Sex is fun, right? But, what if it wasn't? Finding a partner, maintaining a long-term
partnership and procreating at the right time is very difficult. Wouldn't it be better to
just… make another me?
Six years ago, biologists discovered the Mycocepurus smithii, a species of ant which are ALL female;
they're asexual. The queen clones herself and if the eggs go unfertilized they'll all
hatch female. Bonus, they then have a whole host of awesome new ants! Sexuality is a lot
of work, while asexual reproduction is exceedingly efficient (if less fun), and sexual dimorphism,
or splitting into a binary sex pair, limits the species… doesn't it?
Why do we have sex? Aside from the pleasurable feelings associated with sex, lowering of
stress, strengthening of romantic bonds and so on and so forth… why? Those things are
evolution's way of GETTING US to HAVE sex. That's not what I mean. You could say, the
WHY is easy, we have sex to reproduce; sex equals passing on genes and a promise of success!
But that's STILL not what we're asking. Like, why, man? The Smithii doesn't get busy! She's
ASEXUAL. She just… clones herself. BIOLOGICALLY speaking, WHY sex?
The question "why we have sex at all," has plagued scientists for decades. Some basic
theories from the 80s assume the genetic variety is beneficial and sex allows us to purge bad
DNA. A book in the 90s invented The Red Queen hypothesis, named after the character from
"Through the Looking Glass." This describes sexual evolution like a race. We're all evolving
to combat other organisms' mutations, and by doing so, we stay in balance. Essentially,
as parasites and predators evolve, the hosts and prey evolve to survive them, facilitating
reproduction. Of course, having two sexes is pretty inefficient when you look at it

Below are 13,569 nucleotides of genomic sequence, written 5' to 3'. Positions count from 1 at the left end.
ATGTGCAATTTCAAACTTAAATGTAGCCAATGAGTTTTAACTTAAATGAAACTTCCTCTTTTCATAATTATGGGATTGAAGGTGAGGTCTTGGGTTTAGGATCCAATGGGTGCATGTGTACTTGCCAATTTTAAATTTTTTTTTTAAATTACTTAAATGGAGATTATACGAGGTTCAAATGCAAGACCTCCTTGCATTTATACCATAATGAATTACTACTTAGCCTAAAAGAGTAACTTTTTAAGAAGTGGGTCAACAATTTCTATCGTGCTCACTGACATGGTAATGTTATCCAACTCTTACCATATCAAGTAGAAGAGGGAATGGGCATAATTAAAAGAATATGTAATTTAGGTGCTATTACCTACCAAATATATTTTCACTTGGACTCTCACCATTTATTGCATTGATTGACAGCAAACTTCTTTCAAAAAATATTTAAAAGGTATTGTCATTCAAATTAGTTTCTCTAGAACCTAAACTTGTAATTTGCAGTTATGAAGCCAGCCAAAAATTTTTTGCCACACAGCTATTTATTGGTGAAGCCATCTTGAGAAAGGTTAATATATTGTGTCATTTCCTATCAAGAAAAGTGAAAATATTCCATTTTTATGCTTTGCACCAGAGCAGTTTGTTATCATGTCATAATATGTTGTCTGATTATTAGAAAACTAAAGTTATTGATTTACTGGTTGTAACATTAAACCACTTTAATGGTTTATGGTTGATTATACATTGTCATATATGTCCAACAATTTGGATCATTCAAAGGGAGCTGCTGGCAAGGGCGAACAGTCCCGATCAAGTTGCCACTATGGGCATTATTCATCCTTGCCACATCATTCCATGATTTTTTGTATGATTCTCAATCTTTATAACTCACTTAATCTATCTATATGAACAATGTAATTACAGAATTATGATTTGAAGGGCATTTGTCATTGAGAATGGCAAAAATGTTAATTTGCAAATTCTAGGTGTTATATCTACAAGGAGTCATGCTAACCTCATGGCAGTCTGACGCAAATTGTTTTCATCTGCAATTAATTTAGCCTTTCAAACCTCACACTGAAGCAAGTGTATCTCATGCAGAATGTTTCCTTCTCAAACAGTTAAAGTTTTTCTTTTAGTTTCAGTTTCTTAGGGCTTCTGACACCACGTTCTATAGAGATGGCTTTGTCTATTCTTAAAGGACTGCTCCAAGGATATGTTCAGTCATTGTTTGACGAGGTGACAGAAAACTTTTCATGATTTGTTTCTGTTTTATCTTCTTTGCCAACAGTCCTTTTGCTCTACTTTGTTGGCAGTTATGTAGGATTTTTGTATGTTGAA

this way. If I'm in a race to the death, I don't want to have to find a date for Saturday
too! They call it the "cost" of men, because we don't necessarily NEED men, or do we? I'm
biased here, but I hope we do.
A new study in Nature Genetics claims to have a scientific way to look at this… sharing
our genetic material makes us stronger and better able to fight disease. Using genetic
material from the 1,000 Genomes Project, researchers compared genomes from Africans, Asians, Europeans,
Canadians of French descent and found some parts of our DNA are rewritten more often
than others, causing hot and cold spots of genetic mutation.
When binary species like humans mate, they EACH release genetic material that can allow
the building blocks of genes and chromosomes to combine and mutate beneficially. Some mutations
help us, while others increase our risk of diseases. The rarely overwritten "coldspots,"
it turns out, is where bad mutations survive. Thanks to sex and these mutations, our genetic
material "worsens, and then gets better," but eventually, bad DNA is overwritten.
According to separate research by the 1,000 Genomes Project, each human offspring has
60 genetic mutations, or about one for every 100 million letters of DNA. Both asexual and
sexual organisms mutate, but asexual organism mutations have to be SO GOOD that they overcome
the wider population size, fitness, and mutation rate. It's less likely a single mutated clone
will succeed in a colony, versus the constant trial-and-error of sexual organism.
That doesn't mean sexuality is better, just another means of success. Bacteria aren't
the only asexual animals, some reptiles, insects, and fish reproduce without males around; so
binary sexuality isn't a hard and fast rule. Some even do BOTH! Sometimes it's a long and
seductive one. *bad-ump cik!* Why we have sex at all is still a mystery, but this pulls
back the curtain just a little. In the end, asexuality might be faster, but sexuality's
DNA lottery has it's benefits too!
You're going to comment on this, maybe you already have. Why do you think, BIOLOGICALLY,
we're not asexual? Get down there and talk it out.